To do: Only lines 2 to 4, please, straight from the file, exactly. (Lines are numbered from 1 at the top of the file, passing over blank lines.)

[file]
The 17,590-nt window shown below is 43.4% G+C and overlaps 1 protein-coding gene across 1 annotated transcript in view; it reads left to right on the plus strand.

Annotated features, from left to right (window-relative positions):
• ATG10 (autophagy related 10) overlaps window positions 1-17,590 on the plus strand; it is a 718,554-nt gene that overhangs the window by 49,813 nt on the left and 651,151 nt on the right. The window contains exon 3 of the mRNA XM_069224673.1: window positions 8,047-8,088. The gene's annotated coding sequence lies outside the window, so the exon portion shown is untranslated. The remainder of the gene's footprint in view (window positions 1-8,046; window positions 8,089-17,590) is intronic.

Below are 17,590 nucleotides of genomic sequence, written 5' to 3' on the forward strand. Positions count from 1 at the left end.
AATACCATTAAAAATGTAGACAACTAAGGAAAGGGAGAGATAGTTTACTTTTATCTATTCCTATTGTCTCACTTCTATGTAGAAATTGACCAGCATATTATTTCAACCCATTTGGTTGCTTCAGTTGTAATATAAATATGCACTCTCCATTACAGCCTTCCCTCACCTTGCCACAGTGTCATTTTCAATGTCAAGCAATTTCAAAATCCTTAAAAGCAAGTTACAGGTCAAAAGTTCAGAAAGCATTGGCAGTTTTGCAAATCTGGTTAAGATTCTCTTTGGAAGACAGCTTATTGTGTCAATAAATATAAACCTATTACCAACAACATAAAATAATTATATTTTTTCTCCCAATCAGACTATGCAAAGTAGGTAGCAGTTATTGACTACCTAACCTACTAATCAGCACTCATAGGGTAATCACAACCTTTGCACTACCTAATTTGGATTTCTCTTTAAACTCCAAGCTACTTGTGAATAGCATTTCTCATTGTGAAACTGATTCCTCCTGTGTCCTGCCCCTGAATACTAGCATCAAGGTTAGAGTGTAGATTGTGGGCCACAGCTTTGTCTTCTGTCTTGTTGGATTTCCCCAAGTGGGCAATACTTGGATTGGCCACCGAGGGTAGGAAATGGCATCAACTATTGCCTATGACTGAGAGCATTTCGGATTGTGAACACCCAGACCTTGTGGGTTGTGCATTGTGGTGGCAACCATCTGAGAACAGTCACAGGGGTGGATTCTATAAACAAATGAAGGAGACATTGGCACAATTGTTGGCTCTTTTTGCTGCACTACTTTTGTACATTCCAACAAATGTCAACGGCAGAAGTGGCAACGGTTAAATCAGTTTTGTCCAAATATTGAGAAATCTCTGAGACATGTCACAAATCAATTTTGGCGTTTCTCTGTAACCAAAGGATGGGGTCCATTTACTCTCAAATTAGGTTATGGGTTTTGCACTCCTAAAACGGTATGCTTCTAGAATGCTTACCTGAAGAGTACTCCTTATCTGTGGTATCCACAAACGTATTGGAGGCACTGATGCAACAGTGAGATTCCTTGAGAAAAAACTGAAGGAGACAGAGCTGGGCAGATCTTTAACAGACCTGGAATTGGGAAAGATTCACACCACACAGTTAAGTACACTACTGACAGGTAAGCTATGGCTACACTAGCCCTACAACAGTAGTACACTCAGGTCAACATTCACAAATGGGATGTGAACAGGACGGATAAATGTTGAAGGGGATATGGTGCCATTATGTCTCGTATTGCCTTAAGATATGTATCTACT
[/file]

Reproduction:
Annotated features, from left to right (window-relative positions):
• ATG10 (autophagy related 10) overlaps window positions 1-17,590 on the plus strand; it is a 718,554-nt gene that overhangs the window by 49,813 nt on the left and 651,151 nt on the right. The window contains exon 3 of the mRNA XM_069224673.1: window positions 8,047-8,088. The gene's annotated coding sequence lies outside the window, so the exon portion shown is untranslated. The remainder of the gene's footprint in view (window positions 1-8,046; window positions 8,089-17,590) is intronic.

Below are 17,590 nucleotides of genomic sequence, written 5' to 3' on the forward strand. Positions count from 1 at the left end.